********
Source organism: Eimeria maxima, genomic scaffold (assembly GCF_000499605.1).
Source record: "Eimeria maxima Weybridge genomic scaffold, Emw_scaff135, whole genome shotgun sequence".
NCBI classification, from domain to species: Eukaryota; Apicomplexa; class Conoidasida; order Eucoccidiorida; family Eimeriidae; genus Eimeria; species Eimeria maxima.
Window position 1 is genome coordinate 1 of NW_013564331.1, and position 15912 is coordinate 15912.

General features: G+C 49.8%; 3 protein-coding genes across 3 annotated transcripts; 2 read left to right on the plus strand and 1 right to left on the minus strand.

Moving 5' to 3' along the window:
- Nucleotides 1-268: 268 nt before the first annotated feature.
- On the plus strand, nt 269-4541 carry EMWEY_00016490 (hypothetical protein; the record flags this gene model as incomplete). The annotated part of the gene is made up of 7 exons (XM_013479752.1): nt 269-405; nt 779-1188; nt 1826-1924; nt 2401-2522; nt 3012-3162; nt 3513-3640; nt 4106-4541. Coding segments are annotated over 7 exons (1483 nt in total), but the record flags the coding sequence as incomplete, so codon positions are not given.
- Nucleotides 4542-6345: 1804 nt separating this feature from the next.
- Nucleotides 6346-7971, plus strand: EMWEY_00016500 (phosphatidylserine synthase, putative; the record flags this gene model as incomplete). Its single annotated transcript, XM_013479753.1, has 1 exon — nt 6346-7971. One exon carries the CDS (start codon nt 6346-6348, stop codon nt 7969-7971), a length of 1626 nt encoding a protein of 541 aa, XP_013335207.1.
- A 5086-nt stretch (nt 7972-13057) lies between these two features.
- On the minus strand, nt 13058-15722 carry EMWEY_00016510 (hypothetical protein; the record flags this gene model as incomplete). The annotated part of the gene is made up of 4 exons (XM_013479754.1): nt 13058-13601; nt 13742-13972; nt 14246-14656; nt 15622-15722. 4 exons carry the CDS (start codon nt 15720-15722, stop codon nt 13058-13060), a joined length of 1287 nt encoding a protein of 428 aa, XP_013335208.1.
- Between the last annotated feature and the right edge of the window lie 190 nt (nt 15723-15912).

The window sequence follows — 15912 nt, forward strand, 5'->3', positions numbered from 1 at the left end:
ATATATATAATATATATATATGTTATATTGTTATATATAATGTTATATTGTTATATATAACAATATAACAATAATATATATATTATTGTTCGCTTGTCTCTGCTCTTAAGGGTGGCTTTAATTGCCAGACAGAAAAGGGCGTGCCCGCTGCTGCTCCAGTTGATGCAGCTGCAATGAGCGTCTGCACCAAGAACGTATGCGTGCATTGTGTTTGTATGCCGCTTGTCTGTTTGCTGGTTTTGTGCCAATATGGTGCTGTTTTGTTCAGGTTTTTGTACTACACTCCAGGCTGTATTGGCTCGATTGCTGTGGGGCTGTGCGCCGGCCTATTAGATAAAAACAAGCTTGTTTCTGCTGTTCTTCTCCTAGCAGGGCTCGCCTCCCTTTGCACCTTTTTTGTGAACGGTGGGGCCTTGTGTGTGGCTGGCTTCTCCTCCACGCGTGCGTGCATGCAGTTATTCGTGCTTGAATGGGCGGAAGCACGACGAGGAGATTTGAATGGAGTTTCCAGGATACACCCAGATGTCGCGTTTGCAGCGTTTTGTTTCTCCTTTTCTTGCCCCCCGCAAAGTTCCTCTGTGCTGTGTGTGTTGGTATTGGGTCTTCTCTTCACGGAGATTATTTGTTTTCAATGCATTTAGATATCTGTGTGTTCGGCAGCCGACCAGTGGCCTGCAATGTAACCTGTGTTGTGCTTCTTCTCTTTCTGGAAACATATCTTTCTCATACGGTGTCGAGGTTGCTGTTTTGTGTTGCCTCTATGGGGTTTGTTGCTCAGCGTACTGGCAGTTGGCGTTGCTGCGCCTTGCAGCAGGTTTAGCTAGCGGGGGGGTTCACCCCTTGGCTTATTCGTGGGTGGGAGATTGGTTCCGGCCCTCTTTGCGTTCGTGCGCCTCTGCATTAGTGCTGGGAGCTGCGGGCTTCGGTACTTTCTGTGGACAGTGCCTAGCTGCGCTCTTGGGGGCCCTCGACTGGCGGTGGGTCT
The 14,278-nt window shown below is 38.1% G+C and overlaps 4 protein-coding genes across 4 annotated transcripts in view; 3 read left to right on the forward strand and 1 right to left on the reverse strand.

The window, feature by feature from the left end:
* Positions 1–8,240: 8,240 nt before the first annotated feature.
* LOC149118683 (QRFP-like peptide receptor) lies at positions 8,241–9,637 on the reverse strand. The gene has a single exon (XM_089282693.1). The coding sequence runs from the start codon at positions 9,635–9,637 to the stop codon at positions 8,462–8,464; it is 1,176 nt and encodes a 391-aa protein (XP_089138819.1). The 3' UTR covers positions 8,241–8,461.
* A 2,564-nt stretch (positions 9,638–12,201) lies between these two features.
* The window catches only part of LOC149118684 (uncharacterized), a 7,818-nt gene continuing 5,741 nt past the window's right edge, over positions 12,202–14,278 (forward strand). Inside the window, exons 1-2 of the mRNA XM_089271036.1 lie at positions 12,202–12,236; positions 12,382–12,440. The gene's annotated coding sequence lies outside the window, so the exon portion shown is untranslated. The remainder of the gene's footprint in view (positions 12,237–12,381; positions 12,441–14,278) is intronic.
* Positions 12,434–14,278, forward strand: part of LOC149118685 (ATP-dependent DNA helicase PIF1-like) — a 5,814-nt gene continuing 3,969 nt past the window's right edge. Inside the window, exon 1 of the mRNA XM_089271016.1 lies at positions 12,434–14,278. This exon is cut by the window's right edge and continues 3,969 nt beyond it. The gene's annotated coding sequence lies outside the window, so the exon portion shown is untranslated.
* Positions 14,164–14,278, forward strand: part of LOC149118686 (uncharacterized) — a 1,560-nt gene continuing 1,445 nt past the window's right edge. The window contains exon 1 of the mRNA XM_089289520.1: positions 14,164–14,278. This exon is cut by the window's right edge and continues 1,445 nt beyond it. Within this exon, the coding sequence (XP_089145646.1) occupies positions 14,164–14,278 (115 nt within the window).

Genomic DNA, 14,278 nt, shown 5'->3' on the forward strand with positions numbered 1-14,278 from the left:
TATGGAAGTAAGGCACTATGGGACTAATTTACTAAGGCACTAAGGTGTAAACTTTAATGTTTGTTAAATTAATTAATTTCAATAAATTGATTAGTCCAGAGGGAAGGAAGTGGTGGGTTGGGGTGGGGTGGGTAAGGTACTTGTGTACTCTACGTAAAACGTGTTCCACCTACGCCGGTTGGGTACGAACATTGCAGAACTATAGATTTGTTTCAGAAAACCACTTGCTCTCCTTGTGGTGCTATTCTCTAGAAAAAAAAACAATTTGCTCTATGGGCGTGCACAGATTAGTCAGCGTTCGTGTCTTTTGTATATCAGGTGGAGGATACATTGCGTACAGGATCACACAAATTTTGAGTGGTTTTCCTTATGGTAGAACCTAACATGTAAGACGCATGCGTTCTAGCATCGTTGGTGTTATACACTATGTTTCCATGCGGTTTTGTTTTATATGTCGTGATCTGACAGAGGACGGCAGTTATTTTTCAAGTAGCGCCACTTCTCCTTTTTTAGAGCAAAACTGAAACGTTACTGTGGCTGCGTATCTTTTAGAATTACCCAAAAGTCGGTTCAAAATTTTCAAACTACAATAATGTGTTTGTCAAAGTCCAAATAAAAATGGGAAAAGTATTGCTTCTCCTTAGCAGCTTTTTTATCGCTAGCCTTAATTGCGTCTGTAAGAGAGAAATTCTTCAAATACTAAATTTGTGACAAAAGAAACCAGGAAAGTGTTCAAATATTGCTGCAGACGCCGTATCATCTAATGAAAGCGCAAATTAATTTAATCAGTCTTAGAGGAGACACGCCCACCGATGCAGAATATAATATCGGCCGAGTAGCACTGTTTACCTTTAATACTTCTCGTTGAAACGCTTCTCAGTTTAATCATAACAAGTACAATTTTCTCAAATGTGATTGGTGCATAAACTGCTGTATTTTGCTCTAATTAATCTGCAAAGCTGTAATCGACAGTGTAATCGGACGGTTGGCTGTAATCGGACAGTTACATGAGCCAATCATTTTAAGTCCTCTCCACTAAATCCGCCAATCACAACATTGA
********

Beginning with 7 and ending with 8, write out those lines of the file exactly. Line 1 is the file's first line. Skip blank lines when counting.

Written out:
- Nucleotides 1-268: 268 nt before the first annotated feature.
- On the plus strand, nt 269-4541 carry EMWEY_00016490 (hypothetical protein; the record flags this gene model as incomplete). The annotated part of the gene is made up of 7 exons (XM_013479752.1): nt 269-405; nt 779-1188; nt 1826-1924; nt 2401-2522; nt 3012-3162; nt 3513-3640; nt 4106-4541. Coding segments are annotated over 7 exons (1483 nt in total), but the record flags the coding sequence as incomplete, so codon positions are not given.